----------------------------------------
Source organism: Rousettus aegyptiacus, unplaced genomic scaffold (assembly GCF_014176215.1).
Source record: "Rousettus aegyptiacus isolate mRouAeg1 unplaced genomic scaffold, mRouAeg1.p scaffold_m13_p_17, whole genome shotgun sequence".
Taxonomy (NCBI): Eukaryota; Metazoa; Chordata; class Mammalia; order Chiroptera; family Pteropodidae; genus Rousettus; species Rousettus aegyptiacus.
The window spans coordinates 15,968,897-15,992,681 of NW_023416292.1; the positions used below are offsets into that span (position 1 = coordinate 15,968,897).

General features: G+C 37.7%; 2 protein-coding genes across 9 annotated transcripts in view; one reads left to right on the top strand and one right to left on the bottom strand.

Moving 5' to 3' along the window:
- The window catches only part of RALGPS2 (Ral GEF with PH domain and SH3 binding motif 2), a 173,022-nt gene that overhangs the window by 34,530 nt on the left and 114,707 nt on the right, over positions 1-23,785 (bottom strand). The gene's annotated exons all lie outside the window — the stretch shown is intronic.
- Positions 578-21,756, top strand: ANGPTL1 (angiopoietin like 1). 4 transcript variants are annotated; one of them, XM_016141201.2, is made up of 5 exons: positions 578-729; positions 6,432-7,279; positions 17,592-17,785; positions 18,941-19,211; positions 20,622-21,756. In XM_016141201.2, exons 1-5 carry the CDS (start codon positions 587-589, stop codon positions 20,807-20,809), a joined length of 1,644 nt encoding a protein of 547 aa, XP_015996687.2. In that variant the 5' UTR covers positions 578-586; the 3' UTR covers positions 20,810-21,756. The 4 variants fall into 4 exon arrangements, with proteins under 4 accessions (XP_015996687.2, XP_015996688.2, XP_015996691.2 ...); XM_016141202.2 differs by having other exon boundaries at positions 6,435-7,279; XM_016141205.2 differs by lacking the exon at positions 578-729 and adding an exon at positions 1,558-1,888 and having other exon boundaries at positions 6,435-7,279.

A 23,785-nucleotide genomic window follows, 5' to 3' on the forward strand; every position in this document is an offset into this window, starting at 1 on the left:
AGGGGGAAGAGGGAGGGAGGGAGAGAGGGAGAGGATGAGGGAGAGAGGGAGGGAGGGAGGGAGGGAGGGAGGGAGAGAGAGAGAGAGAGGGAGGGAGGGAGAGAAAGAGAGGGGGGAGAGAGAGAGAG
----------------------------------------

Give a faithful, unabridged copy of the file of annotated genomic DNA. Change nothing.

Source organism: Rousettus aegyptiacus, unplaced genomic scaffold (assembly GCF_014176215.1).
Source record: "Rousettus aegyptiacus isolate mRouAeg1 unplaced genomic scaffold, mRouAeg1.p scaffold_m13_p_17, whole genome shotgun sequence".
Taxonomy (NCBI): Eukaryota; Metazoa; Chordata; class Mammalia; order Chiroptera; family Pteropodidae; genus Rousettus; species Rousettus aegyptiacus.
The window spans coordinates 15,968,897-15,992,681 of NW_023416292.1; the positions used below are offsets into that span (position 1 = coordinate 15,968,897).

General features: G+C 37.7%; 2 protein-coding genes across 9 annotated transcripts in view; one reads left to right on the top strand and one right to left on the bottom strand.

Moving 5' to 3' along the window:
- The window catches only part of RALGPS2 (Ral GEF with PH domain and SH3 binding motif 2), a 173,022-nt gene that overhangs the window by 34,530 nt on the left and 114,707 nt on the right, over positions 1-23,785 (bottom strand). The gene's annotated exons all lie outside the window — the stretch shown is intronic.
- Positions 578-21,756, top strand: ANGPTL1 (angiopoietin like 1). 4 transcript variants are annotated; one of them, XM_016141201.2, is made up of 5 exons: positions 578-729; positions 6,432-7,279; positions 17,592-17,785; positions 18,941-19,211; positions 20,622-21,756. In XM_016141201.2, exons 1-5 carry the CDS (start codon positions 587-589, stop codon positions 20,807-20,809), a joined length of 1,644 nt encoding a protein of 547 aa, XP_015996687.2. In that variant the 5' UTR covers positions 578-586; the 3' UTR covers positions 20,810-21,756. The 4 variants fall into 4 exon arrangements, with proteins under 4 accessions (XP_015996687.2, XP_015996688.2, XP_015996691.2 ...); XM_016141202.2 differs by having other exon boundaries at positions 6,435-7,279; XM_016141205.2 differs by lacking the exon at positions 578-729 and adding an exon at positions 1,558-1,888 and having other exon boundaries at positions 6,435-7,279.

A 23,785-nucleotide genomic window follows, 5' to 3' on the forward strand; every position in this document is an offset into this window, starting at 1 on the left:
AGGGGGAAGAGGGAGGGAGGGAGAGAGGGAGAGGATGAGGGAGAGAGGGAGGGAGGGAGGGAGGGAGGGAGGGAGAGAGAGAGAGAGAGGGAGGGAGGGAGAGAAAGAGAGGGGGGAGAGAGAGAGAG